The Cygnus Spacecraft "S.S. Kalpana Chawla" is on its way to the International Space Station after a successful launch Friday evening from Wallops Flight Facility.
At 9:16pm local time on October 2nd, the Antares 230+ rocket lifted off from the Virginia coast. This Northrop Grumman medium lift vehicle carried 7,829 lbs of cargo into orbit on board the Cygnus cargo spacecraft, including experiments and cargo as well as a virtual reality camera for capturing spacewalks and a shiny new toilet.
In keeping with the tradition of naming Cygnus vehicles in memoriam of influential figures in space flight history, this spacecraft has been named "S.S. Kalpana Chawla" after the NASA astronaut who flew on board two shuttle missions including the fatal flight of the Columbia STS-107. She spent 31 days in space serving as a mission specialist and robotic arm operator. The vehicle is now en route to the ISS, and is expected to rendezvous with the station at 9:20 UTC on Monday October 5th.
The International Space Station, seen above transiting in front of the sun with a sunspot visible in the top left, is an orbiting laboratory that has been inhabited for the past 20 years by astronauts from fifteen different countries.
Many Cygnus missions carry medical experiments tailored for microgravity, and this one is no exception. On board is an experiment seeking to test new treatments for Leukemia, capable of distinguishing between cancer cells and healthy cells. According to a NASA press release provided by Principle Investigator Yusuf Erkul, M.D., "Identification of onco-selective mRNAs opens the door to smart biologics that are selectively active in cancer cells. These mRNA can be used to kill cancer cells and, at the same time, stimulate an enduring anti-tumor immune response and transform the field of immunotherapy by boosting the efficacy and tolerability of treatment." When testing cell cultures in orbit, we can study the geometry of cell growth without the constraints of gravity. This leads to more accurate results when studying experimental biologic treatments, and translates into safer medicine.
This launch is also carrying crop samples for astronauts to grow radishes on the space station. Although it is not the first time plants will be grown in space, each new experiment increases our understanding and experience with growing food away from the bounty of Earth. As we travel to Mars and to even further, more exotic locations, we will need to know how to grow the food needed to sustain us for long durations. Another experiment will test an electrochemical process to oxidize ammonia. Ammonia is composed of nitrogen and hydrogen, oxidation will separate these molecules producing nitrogen gas, water, and energy. This technology is critical for long duration spaceflight as a way to recycle waste water, but can also be used on Earth to provide clean water in remote locations.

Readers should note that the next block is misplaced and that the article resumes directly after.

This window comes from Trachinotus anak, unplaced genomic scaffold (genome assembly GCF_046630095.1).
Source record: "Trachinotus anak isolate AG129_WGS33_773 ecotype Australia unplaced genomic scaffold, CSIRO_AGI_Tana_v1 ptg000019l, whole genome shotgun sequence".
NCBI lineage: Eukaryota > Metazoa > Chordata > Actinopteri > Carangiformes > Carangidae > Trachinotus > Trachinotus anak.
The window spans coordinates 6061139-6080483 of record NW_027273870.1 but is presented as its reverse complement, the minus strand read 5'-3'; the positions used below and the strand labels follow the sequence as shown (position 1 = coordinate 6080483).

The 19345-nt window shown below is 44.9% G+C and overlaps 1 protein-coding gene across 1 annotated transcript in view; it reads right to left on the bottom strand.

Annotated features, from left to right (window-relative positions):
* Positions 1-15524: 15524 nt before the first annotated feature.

On the topic of critical space travel hardware, few things are more important to the health and morale of astronauts than a good toilet. The new Universal Waste Management System is a $23 million upgrade that is smaller in size and has increased efficiency compared to the existing toilet on board the station. It is heavily automated, reducing maintenance time and allowing astronauts to focus their attention on matters of greater scientific importance. This system will also be utilized in the Orion Crew Capsule, which will fly to the moon later this decade and is planned to carry passengers on future deep space missions.
A new 360-degree virtual reality camera is also among this mission's cargo. It is designed to operate in the harsh vacuum of space and will document spacewalks while mounted to the Canadarm2 robotic arm on the exterior of the station. This project has been developed by the ISS National Lab and Time Magazine as a part of their series "Space Explorers: The ISS Experience", which is scheduled to premier this fall. Felix and Paul Studios designed the camera system and Nanoracks modified it for use in space, it will provide viewers with a stunning view of the Earth from orbit as it documents a spacewalk in its entirety. The series features an in depth look at life on the ISS in the uniquely immersive medium of virtual reality.
The successful launch of the NG-14 mission follows a scrub the day before. A ground sensor triggered a mission abort less than three minutes before liftoff on Oct 1st.
Upon arrival to the ISS, the Cygnus spacecraft will be captured by the stations robotic arm followed by a berthing process that will last approximately three hours. The vehicle will be filled with trash at the end of its roughly 75 day mission and will burn up while re-entering the Earth's atmosphere. Before that, however, it will release a number of small satellites known as "cubesats".
The next Antares/Cygnus mission, NG-15, is currently scheduled for February 1st, 2021 from Wallops Flight Facility.
Photos by Jon Reino from previous Antares missions